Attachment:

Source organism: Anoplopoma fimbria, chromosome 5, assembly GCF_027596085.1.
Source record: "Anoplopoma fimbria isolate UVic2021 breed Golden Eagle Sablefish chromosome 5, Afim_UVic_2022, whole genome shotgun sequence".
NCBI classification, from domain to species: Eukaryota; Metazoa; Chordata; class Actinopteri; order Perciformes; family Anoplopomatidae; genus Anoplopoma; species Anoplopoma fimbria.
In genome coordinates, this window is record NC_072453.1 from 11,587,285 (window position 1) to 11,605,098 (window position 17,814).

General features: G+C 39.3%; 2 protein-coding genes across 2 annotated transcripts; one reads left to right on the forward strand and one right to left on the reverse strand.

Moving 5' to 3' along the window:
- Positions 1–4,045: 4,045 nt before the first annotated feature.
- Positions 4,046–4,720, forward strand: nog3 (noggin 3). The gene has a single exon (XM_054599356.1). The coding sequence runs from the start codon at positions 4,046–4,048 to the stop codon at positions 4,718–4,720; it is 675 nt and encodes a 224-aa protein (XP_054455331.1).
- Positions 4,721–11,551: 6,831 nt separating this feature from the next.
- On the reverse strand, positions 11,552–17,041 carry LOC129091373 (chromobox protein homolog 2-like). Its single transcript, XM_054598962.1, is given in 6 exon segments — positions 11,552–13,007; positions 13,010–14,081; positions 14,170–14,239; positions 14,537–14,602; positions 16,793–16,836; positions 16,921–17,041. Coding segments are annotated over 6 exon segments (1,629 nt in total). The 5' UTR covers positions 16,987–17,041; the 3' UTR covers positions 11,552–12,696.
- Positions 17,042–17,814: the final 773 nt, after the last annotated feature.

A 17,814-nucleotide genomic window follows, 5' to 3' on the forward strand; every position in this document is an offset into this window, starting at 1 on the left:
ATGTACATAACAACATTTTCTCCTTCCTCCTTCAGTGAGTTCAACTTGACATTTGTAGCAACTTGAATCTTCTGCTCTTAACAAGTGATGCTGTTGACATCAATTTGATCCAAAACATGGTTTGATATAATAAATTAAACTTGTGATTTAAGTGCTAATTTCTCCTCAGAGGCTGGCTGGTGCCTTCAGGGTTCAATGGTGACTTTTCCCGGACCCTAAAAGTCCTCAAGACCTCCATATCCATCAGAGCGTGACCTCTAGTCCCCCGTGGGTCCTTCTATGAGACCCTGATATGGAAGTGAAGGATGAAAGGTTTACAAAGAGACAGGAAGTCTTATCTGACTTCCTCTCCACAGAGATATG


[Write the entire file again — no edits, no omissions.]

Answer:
Source organism: Anoplopoma fimbria, chromosome 5, assembly GCF_027596085.1.
Source record: "Anoplopoma fimbria isolate UVic2021 breed Golden Eagle Sablefish chromosome 5, Afim_UVic_2022, whole genome shotgun sequence".
NCBI classification, from domain to species: Eukaryota; Metazoa; Chordata; class Actinopteri; order Perciformes; family Anoplopomatidae; genus Anoplopoma; species Anoplopoma fimbria.
In genome coordinates, this window is record NC_072453.1 from 11,587,285 (window position 1) to 11,605,098 (window position 17,814).

General features: G+C 39.3%; 2 protein-coding genes across 2 annotated transcripts; one reads left to right on the forward strand and one right to left on the reverse strand.

Moving 5' to 3' along the window:
- Positions 1–4,045: 4,045 nt before the first annotated feature.
- Positions 4,046–4,720, forward strand: nog3 (noggin 3). The gene has a single exon (XM_054599356.1). The coding sequence runs from the start codon at positions 4,046–4,048 to the stop codon at positions 4,718–4,720; it is 675 nt and encodes a 224-aa protein (XP_054455331.1).
- Positions 4,721–11,551: 6,831 nt separating this feature from the next.
- On the reverse strand, positions 11,552–17,041 carry LOC129091373 (chromobox protein homolog 2-like). Its single transcript, XM_054598962.1, is given in 6 exon segments — positions 11,552–13,007; positions 13,010–14,081; positions 14,170–14,239; positions 14,537–14,602; positions 16,793–16,836; positions 16,921–17,041. Coding segments are annotated over 6 exon segments (1,629 nt in total). The 5' UTR covers positions 16,987–17,041; the 3' UTR covers positions 11,552–12,696.
- Positions 17,042–17,814: the final 773 nt, after the last annotated feature.

A 17,814-nucleotide genomic window follows, 5' to 3' on the forward strand; every position in this document is an offset into this window, starting at 1 on the left:
ATGTACATAACAACATTTTCTCCTTCCTCCTTCAGTGAGTTCAACTTGACATTTGTAGCAACTTGAATCTTCTGCTCTTAACAAGTGATGCTGTTGACATCAATTTGATCCAAAACATGGTTTGATATAATAAATTAAACTTGTGATTTAAGTGCTAATTTCTCCTCAGAGGCTGGCTGGTGCCTTCAGGGTTCAATGGTGACTTTTCCCGGACCCTAAAAGTCCTCAAGACCTCCATATCCATCAGAGCGTGACCTCTAGTCCCCCGTGGGTCCTTCTATGAGACCCTGATATGGAAGTGAAGGATGAAAGGTTTACAAAGAGACAGGAAGTCTTATCTGACTTCCTCTCCACAGAGATATG